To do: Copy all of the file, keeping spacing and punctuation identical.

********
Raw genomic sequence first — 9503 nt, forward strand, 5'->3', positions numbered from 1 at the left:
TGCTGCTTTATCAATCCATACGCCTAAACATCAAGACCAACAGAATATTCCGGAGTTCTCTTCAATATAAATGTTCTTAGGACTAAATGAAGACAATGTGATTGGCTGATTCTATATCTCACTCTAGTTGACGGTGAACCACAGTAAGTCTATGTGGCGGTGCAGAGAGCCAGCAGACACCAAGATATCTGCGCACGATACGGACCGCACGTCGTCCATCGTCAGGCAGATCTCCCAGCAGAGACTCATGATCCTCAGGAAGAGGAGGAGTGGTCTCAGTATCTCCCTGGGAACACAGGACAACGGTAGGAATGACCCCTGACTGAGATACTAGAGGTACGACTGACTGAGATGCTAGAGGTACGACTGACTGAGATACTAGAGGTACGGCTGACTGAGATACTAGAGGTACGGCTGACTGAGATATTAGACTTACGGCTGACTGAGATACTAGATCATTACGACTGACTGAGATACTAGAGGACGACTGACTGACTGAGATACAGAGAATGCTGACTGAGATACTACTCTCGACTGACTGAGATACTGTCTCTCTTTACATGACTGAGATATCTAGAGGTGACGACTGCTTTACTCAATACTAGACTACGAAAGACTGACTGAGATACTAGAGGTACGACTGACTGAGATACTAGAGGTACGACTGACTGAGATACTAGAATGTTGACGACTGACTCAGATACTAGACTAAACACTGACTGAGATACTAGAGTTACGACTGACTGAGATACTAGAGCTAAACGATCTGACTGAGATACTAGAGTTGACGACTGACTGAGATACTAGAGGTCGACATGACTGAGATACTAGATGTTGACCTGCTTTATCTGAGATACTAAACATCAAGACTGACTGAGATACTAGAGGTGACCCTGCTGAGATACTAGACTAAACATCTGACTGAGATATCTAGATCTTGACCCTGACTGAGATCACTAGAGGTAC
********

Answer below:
Raw genomic sequence first — 9503 nt, forward strand, 5'->3', positions numbered from 1 at the left:
TGCTGCTTTATCAATCCATACGCCTAAACATCAAGACCAACAGAATATTCCGGAGTTCTCTTCAATATAAATGTTCTTAGGACTAAATGAAGACAATGTGATTGGCTGATTCTATATCTCACTCTAGTTGACGGTGAACCACAGTAAGTCTATGTGGCGGTGCAGAGAGCCAGCAGACACCAAGATATCTGCGCACGATACGGACCGCACGTCGTCCATCGTCAGGCAGATCTCCCAGCAGAGACTCATGATCCTCAGGAAGAGGAGGAGTGGTCTCAGTATCTCCCTGGGAACACAGGACAACGGTAGGAATGACCCCTGACTGAGATACTAGAGGTACGACTGACTGAGATGCTAGAGGTACGACTGACTGAGATACTAGAGGTACGGCTGACTGAGATACTAGAGGTACGGCTGACTGAGATATTAGACTTACGGCTGACTGAGATACTAGATCATTACGACTGACTGAGATACTAGAGGACGACTGACTGACTGAGATACAGAGAATGCTGACTGAGATACTACTCTCGACTGACTGAGATACTGTCTCTCTTTACATGACTGAGATATCTAGAGGTGACGACTGCTTTACTCAATACTAGACTACGAAAGACTGACTGAGATACTAGAGGTACGACTGACTGAGATACTAGAGGTACGACTGACTGAGATACTAGAATGTTGACGACTGACTCAGATACTAGACTAAACACTGACTGAGATACTAGAGTTACGACTGACTGAGATACTAGAGCTAAACGATCTGACTGAGATACTAGAGTTGACGACTGACTGAGATACTAGAGGTCGACATGACTGAGATACTAGATGTTGACCTGCTTTATCTGAGATACTAAACATCAAGACTGACTGAGATACTAGAGGTGACCCTGCTGAGATACTAGACTAAACATCTGACTGAGATATCTAGATCTTGACCCTGACTGAGATCACTAGAGGTAC